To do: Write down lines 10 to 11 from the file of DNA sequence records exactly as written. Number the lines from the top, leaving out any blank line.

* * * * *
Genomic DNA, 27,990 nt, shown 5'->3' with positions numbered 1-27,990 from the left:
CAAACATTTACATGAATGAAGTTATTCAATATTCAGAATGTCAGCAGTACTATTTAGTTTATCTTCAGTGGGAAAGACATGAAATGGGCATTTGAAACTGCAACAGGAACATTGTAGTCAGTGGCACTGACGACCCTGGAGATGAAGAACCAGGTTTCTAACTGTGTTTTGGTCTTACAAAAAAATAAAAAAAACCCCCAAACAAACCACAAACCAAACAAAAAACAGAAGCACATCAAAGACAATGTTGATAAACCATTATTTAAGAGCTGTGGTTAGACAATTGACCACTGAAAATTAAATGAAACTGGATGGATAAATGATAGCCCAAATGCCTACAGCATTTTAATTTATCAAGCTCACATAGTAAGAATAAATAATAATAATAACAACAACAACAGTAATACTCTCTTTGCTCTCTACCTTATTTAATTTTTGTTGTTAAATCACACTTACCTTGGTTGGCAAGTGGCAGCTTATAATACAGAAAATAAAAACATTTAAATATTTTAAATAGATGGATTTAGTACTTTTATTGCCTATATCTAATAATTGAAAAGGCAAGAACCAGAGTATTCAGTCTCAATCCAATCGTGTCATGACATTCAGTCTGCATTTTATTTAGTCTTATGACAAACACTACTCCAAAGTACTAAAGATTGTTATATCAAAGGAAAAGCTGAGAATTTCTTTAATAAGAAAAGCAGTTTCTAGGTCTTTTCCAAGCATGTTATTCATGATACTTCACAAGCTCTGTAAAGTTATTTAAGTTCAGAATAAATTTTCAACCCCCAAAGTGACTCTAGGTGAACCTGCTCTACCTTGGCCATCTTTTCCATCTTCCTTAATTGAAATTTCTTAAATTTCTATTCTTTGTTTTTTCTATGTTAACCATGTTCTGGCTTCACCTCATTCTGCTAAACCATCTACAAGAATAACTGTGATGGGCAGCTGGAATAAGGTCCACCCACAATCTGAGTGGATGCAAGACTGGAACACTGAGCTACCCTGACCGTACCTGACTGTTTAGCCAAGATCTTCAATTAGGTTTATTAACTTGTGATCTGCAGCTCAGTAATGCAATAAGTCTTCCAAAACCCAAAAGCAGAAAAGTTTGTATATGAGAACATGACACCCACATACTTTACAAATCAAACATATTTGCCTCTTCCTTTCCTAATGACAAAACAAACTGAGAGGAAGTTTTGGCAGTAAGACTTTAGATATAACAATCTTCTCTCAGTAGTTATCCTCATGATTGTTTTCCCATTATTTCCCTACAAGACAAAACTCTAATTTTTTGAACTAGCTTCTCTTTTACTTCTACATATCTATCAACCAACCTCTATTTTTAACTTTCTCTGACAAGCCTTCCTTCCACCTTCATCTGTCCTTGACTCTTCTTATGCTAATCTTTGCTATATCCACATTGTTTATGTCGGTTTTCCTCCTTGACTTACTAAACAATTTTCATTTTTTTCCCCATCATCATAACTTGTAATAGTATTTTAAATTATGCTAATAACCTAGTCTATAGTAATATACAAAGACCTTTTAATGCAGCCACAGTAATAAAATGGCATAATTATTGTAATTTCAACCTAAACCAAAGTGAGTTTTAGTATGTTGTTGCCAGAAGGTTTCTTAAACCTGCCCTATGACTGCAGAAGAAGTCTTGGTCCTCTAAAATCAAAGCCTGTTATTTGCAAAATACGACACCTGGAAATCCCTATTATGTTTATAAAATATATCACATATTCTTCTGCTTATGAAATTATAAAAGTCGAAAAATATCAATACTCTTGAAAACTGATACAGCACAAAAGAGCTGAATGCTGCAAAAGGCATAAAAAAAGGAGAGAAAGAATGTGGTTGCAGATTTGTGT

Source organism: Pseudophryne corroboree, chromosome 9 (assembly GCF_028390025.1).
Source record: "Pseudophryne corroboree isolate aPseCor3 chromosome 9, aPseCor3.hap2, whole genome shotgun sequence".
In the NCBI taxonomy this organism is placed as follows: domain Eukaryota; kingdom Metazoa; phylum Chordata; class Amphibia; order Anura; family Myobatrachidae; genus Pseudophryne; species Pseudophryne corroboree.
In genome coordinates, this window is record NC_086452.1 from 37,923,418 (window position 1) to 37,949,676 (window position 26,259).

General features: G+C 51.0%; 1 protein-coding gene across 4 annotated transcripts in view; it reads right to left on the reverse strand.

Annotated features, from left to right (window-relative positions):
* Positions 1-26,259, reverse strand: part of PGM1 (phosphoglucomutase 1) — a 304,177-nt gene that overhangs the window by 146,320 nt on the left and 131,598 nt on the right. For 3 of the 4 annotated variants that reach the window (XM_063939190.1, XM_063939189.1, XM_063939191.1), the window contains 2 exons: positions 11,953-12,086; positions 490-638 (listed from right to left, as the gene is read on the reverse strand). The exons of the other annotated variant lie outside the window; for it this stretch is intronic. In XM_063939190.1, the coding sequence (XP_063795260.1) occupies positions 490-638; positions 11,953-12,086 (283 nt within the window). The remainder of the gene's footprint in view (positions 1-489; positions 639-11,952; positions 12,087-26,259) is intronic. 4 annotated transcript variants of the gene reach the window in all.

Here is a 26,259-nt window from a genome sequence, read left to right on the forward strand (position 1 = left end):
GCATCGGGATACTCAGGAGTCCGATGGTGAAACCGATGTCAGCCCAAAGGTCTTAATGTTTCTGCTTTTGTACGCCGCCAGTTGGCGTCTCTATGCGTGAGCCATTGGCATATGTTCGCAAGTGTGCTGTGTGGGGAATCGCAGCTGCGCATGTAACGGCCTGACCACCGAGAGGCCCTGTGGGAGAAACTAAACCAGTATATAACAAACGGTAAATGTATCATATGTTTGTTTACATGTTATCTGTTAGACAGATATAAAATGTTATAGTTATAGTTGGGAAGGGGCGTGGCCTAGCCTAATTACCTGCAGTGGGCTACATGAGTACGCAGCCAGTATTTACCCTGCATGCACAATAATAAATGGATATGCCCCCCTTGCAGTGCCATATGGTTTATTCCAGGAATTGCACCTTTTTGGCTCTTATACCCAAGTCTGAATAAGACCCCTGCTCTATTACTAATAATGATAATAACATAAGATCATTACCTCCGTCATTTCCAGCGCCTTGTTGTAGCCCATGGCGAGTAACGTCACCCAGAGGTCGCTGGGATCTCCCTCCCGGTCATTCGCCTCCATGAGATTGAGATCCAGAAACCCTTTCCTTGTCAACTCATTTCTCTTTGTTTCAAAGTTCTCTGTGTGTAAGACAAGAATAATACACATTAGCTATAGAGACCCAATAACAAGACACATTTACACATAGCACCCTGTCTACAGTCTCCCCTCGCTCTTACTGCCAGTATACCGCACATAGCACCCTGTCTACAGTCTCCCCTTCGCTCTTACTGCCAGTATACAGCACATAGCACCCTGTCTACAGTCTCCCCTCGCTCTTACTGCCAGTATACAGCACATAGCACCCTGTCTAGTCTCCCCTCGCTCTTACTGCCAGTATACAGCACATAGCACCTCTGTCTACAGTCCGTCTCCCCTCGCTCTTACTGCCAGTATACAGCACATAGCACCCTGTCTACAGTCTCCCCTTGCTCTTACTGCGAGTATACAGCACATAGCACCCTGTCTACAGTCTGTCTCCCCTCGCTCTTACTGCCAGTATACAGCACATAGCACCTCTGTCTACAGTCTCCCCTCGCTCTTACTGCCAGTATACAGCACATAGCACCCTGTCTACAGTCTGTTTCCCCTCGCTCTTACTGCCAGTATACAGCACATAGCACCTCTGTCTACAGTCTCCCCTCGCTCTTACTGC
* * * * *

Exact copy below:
Here is a 26,259-nt window from a genome sequence, read left to right on the forward strand (position 1 = left end):
GCATCGGGATACTCAGGAGTCCGATGGTGAAACCGATGTCAGCCCAAAGGTCTTAATGTTTCTGCTTTTGTACGCCGCCAGTTGGCGTCTCTATGCGTGAGCCATTGGCATATGTTCGCAAGTGTGCTGTGTGGGGAATCGCAGCTGCGCATGTAACGGCCTGACCACCGAGAGGCCCTGTGGGAGAAACTAAACCAGTATATAACAAACGGTAAATGTATCATATGTTTGTTTACATGTTATCTGTTAGACAGATATAAAATGTTATAGTTATAGTTGGGAAGGGGCGTGGCCTAGCCTAATTACCTGCAGTGGGCTACATGAGTACGCAGCCAGTATTTACCCTGCATGCACAATAATAAATGGATATGCCCCCCTTGCAGTGCCATATGGTTTATTCCAGGAATTGCACCTTTTTGGCTCTTATACCCAAGTCTGAATAAGACCCCTGCTCTATTACTAATAATGATAATAACATAAGATCATTACCTCCGTCATTTCCAGCGCCTTGTTGTAGCCCATGGCGAGTAACGTCACCCAGAGGTCGCTGGGATCTCCCTCCCGGTCATTCGCCTCCATGAGATTGAGATCCAGAAACCCTTTCCTTGTCAACTCATTTCTCTTTGTTTCAAAGTTCTCTGTGTGTAAGACAAGAATAATACACATTAGCTATAGAGACCCAATAACAAGACACATTTACACATAGCACCCTGTCTACAGTCTCCCCTCGCTCTTACTGCCAGTATACCGCACATAGCACCCTGTCTACAGTCTCCCCTTCGCTCTTACTGCCAGTATACAGCACATAGCACCCTGTCTACAGTCTCCCCTCGCTCTTACTGCCAGTATACAGCACATAGCACCCTGTCTAGTCTCCCCTCGCTCTTACTGCCAGTATACAGCACATAGCACCTCTGTCTACAGTCCGTCTCCCCTCGCTCTTACTGCCAGTATACAGCACATAGCACCCTGTCTACAGTCTCCCCTTGCTCTTACTGCGAGTATACAGCACATAGCACCCTGTCTACAGTCTGTCTCCCCTCGCTCTTACTGCCAGTATACAGCACATAGCACCTCTGTCTACAGTCTCCCCTCGCTCTTACTGCCAGTATACAGCACATAGCACCCTGTCTACAGTCTGTTTCCCCTCGCTCTTACTGCCAGTATACAGCACATAGCACCTCTGTCTACAGTCTCCCCTCGCTCTTACTGC